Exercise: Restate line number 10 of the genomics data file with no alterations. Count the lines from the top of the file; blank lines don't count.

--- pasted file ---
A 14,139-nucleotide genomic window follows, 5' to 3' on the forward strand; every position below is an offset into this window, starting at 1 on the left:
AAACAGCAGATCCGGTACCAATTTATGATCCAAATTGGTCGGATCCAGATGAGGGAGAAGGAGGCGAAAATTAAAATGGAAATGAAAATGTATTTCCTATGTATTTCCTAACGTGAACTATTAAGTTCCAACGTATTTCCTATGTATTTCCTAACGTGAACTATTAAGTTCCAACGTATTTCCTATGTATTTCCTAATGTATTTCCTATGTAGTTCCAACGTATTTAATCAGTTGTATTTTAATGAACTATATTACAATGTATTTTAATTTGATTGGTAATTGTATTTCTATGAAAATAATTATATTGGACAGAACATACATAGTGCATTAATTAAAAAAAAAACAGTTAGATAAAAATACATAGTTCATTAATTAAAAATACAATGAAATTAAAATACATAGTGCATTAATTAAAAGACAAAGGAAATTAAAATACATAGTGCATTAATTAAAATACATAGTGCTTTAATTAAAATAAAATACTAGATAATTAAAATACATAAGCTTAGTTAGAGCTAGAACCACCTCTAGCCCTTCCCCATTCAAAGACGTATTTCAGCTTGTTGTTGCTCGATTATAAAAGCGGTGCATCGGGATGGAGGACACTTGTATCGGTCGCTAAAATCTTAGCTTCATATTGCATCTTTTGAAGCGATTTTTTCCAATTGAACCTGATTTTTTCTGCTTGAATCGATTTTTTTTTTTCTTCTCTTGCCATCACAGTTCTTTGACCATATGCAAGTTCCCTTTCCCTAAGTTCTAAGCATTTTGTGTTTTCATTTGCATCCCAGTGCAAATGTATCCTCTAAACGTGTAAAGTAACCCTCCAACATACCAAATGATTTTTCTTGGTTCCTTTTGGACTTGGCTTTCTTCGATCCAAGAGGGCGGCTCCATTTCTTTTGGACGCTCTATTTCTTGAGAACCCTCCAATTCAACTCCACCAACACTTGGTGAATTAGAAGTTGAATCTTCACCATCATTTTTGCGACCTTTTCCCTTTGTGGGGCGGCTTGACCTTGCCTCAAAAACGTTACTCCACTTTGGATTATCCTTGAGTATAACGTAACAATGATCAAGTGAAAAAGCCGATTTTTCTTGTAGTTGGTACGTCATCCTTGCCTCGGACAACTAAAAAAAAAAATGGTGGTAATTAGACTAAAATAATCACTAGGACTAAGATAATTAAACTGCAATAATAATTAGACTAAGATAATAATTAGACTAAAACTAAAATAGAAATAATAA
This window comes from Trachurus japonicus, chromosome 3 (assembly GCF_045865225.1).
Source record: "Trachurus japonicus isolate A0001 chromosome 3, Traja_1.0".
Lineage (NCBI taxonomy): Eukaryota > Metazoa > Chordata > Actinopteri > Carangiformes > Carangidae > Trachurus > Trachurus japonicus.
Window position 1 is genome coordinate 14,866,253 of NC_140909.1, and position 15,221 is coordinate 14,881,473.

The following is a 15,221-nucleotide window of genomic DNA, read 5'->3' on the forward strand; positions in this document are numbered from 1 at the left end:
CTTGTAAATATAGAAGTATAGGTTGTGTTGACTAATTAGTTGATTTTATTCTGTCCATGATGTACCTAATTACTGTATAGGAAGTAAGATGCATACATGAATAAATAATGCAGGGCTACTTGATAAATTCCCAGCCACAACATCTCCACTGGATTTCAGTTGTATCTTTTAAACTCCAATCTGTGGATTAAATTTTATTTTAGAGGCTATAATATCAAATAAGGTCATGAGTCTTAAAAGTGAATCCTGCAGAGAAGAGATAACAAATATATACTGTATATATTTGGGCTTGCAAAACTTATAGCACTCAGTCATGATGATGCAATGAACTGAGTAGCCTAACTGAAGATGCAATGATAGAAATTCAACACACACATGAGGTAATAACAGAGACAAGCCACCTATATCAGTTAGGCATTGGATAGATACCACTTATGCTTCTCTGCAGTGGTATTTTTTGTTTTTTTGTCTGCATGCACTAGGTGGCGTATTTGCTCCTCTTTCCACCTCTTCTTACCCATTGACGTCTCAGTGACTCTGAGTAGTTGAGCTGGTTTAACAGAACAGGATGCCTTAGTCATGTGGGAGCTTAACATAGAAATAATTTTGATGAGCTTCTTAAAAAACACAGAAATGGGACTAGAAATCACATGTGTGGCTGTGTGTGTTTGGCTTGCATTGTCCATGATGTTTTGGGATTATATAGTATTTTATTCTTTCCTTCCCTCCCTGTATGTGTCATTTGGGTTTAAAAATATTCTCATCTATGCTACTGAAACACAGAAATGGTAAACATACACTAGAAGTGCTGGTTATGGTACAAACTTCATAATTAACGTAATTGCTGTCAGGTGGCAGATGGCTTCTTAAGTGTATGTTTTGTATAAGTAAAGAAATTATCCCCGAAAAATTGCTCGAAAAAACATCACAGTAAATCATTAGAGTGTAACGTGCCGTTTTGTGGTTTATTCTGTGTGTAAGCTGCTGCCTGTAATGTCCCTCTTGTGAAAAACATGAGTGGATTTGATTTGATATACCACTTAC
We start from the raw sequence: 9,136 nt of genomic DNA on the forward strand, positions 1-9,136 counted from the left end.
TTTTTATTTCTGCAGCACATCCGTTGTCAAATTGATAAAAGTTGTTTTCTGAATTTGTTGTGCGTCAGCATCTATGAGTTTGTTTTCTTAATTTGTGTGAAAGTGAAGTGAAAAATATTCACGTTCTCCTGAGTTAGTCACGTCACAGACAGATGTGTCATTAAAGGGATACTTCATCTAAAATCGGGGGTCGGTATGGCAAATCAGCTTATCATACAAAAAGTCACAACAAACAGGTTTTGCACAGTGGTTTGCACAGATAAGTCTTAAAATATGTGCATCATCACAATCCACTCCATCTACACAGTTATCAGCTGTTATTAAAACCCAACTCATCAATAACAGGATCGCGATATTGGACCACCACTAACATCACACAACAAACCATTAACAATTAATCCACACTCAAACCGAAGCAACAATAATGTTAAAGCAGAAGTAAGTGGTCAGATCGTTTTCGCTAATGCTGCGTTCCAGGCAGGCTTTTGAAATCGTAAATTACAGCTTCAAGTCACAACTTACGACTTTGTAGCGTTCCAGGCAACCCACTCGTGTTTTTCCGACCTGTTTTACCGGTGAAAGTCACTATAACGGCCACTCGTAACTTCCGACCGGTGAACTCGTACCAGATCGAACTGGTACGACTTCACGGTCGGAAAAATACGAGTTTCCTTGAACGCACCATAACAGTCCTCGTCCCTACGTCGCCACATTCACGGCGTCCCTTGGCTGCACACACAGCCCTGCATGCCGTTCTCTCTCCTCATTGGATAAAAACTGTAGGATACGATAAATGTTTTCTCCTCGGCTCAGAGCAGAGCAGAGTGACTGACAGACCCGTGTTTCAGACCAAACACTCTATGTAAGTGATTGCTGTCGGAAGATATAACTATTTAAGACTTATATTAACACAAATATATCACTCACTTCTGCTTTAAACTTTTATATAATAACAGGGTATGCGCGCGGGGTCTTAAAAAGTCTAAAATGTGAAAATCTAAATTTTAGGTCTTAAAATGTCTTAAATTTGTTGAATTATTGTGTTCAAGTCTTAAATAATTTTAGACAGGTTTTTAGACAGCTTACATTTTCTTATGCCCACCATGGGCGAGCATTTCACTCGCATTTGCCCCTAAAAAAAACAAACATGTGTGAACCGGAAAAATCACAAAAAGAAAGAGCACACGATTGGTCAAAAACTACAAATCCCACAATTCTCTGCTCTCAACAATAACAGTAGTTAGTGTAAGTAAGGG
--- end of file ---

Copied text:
TTTTTATTTCTGCAGCACATCCGTTGTCAAATTGATAAAAGTTGTTTTCTGAATTTGTTGTGCGTCAGCATCTATGAGTTTGTTTTCTTAATTTGTGTGAAAGTGAAGTGAAAAATATTCACGTTCTCCTGAGTTAGTCACGTCACAGACAGATGTGTCATTAAAGGGATACTTCATCTAAAATCGGGGGTCGGTATGGCAAATCAGCTTATCATACAAAAAGTCACAACAAACAGGTTTTGCACAGTGGTTTGCACAGATAAGTCTTAAAATATGTGCATCATCACAATCCACTCCATCTACACAGTTATCAGCTGTTATTAAAACCCAACTCATCAATAACAGGATCGCGATATTGGACCACCACTAACATCACACAACAAACCATTAACAATTAATCCACACTCAAACCGAAGCAACAATAATGTTAAAGCAGAAGTAAGTGGTCAGATCGTTTTCGCTAATGCTGCGTTCCAGGCAGGCTTTTGAAATCGTAAATTACAGCTTCAAGTCACAACTTACGACTTTGTAGCGTTCCAGGCAACCCACTCGTGTTTTTCCGACCTGTTTTACCGGTGAAAGTCACTATAACGGCCACTCGTAACTTCCGACCGGTGAACTCGTACCAGATCGAACTGGTACGACTTCACGGTCGGAAAAATACGAGTTTCCTTGAACGCACCATAACAGTCCTCGTCCCTACGTCGCCACATTCACGGCGTCCCTTGGCTGCACACACAGCCCTGCATGCCGTTCTCTCTCCTCATTGGATAAAAACTGTAGGATACGATAAATGTTTTCTCCTCGGCTCAGAGCAGAGCAGAGTGACTGACAGACCCGTGTTTCAGACCAAACACTCTATGTAAGTGATTGCTGTCGGAAGATATAACTATTTAAGACTTATATTAACACAAATATATCACTCACTTCTGCTTTAAACTTTTATATAATAACAGGGTATGCGCGCGGGGTCTTAAAAAGTCTAAAATGTGAAAATCTAAATTTTAGGTCTTAAAATGTCTTAAATTTGTTGAATTATTGTGTTCAAGTCTTAAATAATTTTAGACAGGTTTTTAGACAGCTTACATTTTCTTATGCCCACCATGGGCGAGCATTTCACTCGCATTTGCCCCTAAAAAAAACAAACATGTGTGAACCGGAAAAATCACAAAAAGAAAGAGCACACGATTGGTCAAAAACTACAAATCCCACAATTCTCTGCTCTCAACAATAACAGTAGTTAGTGTAAGTAAGGG